7. Go on dates!! Stop accepting, “You want to hang out?” if you are looking for love. The person who says do you wanna hang out has 0 plan, is expecting to get laid, and has probably mass sent that text out to whomever they started talking to on a variety of dating apps. Already in a relationship? Never stop dating the person you are with; that is when the spark dies. If you have to use the phrase “we used to do this.” Things have probably gotten a little stale.
  8. Show appreciation and celebrate their accomplishments.
  9. Be present in the situation… I realize we live in a world of technology and convenience, but your partner does not want a phone in their face every time you go out with them.  If one starts off that way you can be sure it is going to end badly.
  10. Communication; IM FINE is no longer an acceptable response when you are clearly bothered by something. Not speaking on what bothers you only leads to a buildup of anxiety and emotional delusion that could have been handled when your partner asked, “WHAT’S WRONG?” to begin with.
  11. Fighting is two people disputing an issue. Understand no one is going to have the same perspective as you. They have not experienced what you have; also they may have very limited understanding of large life issues if they have not had life smack them down to size yet. Do not discount someone’s feelings based on your own. If they say they are upset, that should be enough.
  12. Have FUN and do not take yourself so seriously….. That is BORING.   There is nothing worse than someone with no quick wit, or funny charm.   
  13. Cook together! Making a meal with someone is a very attractive thing. Anyone can swipe their credit card at a restaurant. If you create a beautiful plate while listening to good music; for me there’s nothing better. Except maybe dancing off the calories after. 
  14. If you are on dating sites try to remember something; not everyone is looking for what you are. Be it friends because you just moved, or sex because you just have not the time or energy to date. If you are seeking dating or a relationship say it. The reality is; you cannot order any of these up like ramen on a snowy day.  If you choose to meet someone on line, my suggestion would be having ZERO expectations, and do not commit to a dinner. You will possibly end up awkwardly stuck for two hours with a person you’re not sure can hold a fifteen minute conversation. Start with a drink alcohol or coffee/juice bar, walk in the park, fitness class, cooking demo, art show, or a museum. This gives you a quick out if you need it, and it is different! Lastly, always tell a friend where you are going because STRANGER DANGER!!!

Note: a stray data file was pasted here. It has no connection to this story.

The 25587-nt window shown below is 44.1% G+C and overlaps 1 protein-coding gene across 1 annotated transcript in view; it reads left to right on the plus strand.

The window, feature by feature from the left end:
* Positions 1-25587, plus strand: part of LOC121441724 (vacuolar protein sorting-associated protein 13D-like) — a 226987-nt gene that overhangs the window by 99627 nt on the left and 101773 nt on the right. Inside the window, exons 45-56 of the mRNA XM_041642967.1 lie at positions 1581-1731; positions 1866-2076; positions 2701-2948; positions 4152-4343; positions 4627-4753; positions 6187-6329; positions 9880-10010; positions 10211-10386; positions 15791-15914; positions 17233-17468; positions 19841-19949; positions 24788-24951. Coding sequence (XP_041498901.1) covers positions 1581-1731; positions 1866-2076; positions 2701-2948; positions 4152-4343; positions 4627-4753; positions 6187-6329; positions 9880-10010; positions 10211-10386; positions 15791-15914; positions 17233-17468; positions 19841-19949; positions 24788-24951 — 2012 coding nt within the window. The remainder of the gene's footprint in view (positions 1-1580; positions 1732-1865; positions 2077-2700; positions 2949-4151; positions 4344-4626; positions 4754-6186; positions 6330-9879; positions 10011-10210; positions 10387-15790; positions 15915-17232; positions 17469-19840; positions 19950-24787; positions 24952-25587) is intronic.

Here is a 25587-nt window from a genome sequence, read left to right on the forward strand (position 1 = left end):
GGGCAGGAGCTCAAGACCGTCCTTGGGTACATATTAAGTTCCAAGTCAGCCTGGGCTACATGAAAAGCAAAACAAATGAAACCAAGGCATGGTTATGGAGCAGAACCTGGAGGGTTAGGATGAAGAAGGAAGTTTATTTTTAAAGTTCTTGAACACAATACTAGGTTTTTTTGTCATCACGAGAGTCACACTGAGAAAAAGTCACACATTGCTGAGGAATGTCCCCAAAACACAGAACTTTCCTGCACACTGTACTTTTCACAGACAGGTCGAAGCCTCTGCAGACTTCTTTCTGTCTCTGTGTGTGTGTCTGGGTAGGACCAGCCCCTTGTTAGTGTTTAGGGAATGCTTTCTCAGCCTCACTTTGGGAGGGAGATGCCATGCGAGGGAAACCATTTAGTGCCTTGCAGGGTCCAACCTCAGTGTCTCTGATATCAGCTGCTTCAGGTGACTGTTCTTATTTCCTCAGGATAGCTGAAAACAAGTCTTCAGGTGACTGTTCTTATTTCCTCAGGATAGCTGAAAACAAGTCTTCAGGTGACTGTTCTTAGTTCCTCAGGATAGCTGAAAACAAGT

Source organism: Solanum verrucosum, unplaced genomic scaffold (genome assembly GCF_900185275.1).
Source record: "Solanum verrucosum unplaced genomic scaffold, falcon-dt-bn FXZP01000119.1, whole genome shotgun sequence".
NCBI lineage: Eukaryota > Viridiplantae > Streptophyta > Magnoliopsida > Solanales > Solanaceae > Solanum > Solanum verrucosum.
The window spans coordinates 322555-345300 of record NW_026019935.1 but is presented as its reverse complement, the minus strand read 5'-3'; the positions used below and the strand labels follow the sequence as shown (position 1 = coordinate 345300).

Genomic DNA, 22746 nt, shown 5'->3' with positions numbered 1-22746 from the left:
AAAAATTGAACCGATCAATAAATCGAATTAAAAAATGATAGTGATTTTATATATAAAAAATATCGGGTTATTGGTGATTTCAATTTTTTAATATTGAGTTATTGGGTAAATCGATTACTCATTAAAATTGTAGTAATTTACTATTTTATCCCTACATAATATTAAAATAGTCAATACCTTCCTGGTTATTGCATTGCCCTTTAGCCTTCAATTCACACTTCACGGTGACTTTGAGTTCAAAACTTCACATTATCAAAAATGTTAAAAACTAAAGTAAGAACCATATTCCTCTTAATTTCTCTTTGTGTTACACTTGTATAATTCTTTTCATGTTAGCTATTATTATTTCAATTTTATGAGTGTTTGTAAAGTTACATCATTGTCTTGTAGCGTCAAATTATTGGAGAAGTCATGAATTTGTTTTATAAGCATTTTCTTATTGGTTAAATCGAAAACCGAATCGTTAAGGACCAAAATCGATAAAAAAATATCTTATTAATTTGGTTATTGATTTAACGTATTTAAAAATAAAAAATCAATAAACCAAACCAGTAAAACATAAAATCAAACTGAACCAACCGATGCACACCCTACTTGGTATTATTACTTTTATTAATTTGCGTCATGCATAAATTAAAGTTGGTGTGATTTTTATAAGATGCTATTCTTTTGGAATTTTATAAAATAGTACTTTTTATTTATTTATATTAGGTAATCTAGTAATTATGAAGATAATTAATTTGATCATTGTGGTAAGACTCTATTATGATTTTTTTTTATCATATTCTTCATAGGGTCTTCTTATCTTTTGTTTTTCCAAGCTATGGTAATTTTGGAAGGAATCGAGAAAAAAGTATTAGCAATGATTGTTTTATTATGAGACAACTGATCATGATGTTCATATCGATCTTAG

15. Be understanding and accept constructive criticism, especially if you were the one asking for it. If you value the person you are with why would you not want to accept their opinions? 
  16. Wait until you find out who you are before bringing someone else into your situation. If you have not figured out how to navigate it, how can someone else?
  17. In 2020 we are not ghosting people anymore. You do not like that person, or they were not what you were expecting? Have some fucking balls and say, “I do not think our lives are on the same path.”  When did we get to be such emotional pussies we cannot convey simple interest, or dislike? It has to be all out war, or radio silence? 
  18. Stay healthy!!  Be the best version of yourself; even when life is smacking you. That shows true dignity when you are still standing when it is all going wrong. Your partner is there for support, but if you are not being honest with yourself how can they truly be there?